endif .OpenConnection()
endwith
return llReturn
ENDPROC

The Requery method (we won't look at it here) connects to the data source and requeries the passed RecordSet.

Business Layer

BusinessClass (in LAYERS.VCX) is based on COMBase. This class doesn't know anything about data; it has no connection to any data source and doesn't maintain a reference to a RecordSet. It's simply a go-between for clients and the data layer to ensure that business rules are satisfied. It keeps a reference to a DataClass object.

Because it must be subclassed to implement the exact business rules needed, BusinessClass is not marked OLEPublic (so it's not a COM object).

The Init method instantiates a DataClass object into its protected oData property. The ProgID for the object is stored in the cDataProgID property; if the object exists on a different machine (that is, the object should be instantiated using DCOM), the cServer property should contain the name of the server. After instantiating the object, the SetDataProperties method is called to set properties of the data object. This method could be overridden in a subclass to, for example, tell DataClass what data source it should connect to, in case you don't want to create a subclass specifically for a given data source.

Although the Init method of a COM object can't receive parameters, if this class is instantiated as a VFP class (usually for debugging purposes), it'll accept a ProgID for the data class. That way, although cDataProgID may be set to something like "Contacts.DataClass", you can pass "DataClass" to have that class instantiated as a VFP object. This makes it possible to debug both the business and data objects in VFP, which is next-to-impossible to do if they're instantiated as COM objects.


PROCEDURE Init
lparameters tcProgID
local lcDataProgID
with This
    lcDataProgID = iif(vartype(tcProgID) = 'C' and ;
        not empty(tcProgID), tcProgID, '')
    do case
        case not empty(lcDataProgID)
            .oData = createobject(lcDataProgID)
        case empty(.cServer)
            .oData = createobject(.cDataProgID)
        otherwise
            .oData = createobjectex(.cDataProgID, ;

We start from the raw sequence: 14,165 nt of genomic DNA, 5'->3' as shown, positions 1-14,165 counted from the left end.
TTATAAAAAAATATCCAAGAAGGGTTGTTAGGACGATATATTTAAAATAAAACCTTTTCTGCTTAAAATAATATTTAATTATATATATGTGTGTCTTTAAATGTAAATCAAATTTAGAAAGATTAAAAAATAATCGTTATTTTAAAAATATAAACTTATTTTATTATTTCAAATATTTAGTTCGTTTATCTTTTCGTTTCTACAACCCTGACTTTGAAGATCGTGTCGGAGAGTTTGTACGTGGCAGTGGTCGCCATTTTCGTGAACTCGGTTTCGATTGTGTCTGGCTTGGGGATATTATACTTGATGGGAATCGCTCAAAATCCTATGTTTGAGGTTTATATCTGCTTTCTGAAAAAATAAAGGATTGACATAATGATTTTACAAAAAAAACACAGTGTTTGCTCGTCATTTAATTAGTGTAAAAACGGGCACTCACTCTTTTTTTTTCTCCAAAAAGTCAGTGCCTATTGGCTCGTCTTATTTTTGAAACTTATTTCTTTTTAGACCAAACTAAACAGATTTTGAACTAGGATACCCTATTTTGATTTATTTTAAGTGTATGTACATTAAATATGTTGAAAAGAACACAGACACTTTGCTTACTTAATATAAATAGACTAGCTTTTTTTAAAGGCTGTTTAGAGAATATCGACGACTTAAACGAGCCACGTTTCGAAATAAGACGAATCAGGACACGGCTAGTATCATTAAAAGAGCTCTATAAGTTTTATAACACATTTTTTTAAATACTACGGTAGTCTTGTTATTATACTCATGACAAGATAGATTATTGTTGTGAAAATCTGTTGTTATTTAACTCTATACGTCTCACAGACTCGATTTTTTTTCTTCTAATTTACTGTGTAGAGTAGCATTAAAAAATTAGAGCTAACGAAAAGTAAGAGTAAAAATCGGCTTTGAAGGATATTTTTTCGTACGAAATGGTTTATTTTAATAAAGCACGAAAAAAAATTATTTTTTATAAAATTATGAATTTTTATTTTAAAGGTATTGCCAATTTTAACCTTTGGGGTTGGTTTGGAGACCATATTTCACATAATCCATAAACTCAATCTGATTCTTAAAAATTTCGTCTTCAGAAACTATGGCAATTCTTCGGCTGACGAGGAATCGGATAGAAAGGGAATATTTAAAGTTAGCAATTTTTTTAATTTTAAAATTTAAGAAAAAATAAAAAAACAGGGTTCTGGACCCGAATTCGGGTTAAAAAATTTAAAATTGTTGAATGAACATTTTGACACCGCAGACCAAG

.cServer)
    endcase
    .SetDataProperties()
endwith
ENDPROC

The Save method accepts a RecordSet object and calls the protected ValidateData method (abstract in this class) to ensure that the data is valid. If so, the Save method of the data object is called to do the actual work of updating the data source. If that method fails, the data object's cErrorMessage property is put into this object's cErrorMessage property, so a client can see what went wrong. The method returns a value indicating success or failure.


PROCEDURE Save
lparameters toRS
local llReturn
with This
    .ResetError()
    do case

* Validate the recordset. If it failed, return .F.

        case not .ValidateData(toRS)
            llReturn = .F.

* Have the data object save the recordset. If it failed,
* get the error message and return .F.

        case not .oData.Save(toRS)
            .cErrorMessage = .oData.cErrorMessage
            .lErrorOccurred = .T.
            llReturn = .F.

* Everything worked, so return .T.

        otherwise
            llReturn = .T.
    endcase
endwith
return llReturn
ENDPROC

The Requery method simply passes the RecordSet to the Requery method of the data object.

That's it for the code in this class. You'll need to subclass it to implement specific methods and business rules for your requirements. Let's look at a couple of subclasses: Customer and Orders.

Customer (in CONTACTS.VCX) is designed to work with records from the Customers table in the Access Northwind sample database that comes with Visual Studio. It's marked as OLEPublic because it's a COM object. cDataProgID is set to Contacts.DataClass so it uses the DataClass data object built into the same DLL. The SetDataProperties method sets the provider and connection string for the data object. For demo purposes, I put code into ValidateData to not allow a fax number of 999-999-9999; obviously, a real class would have real rules in this method.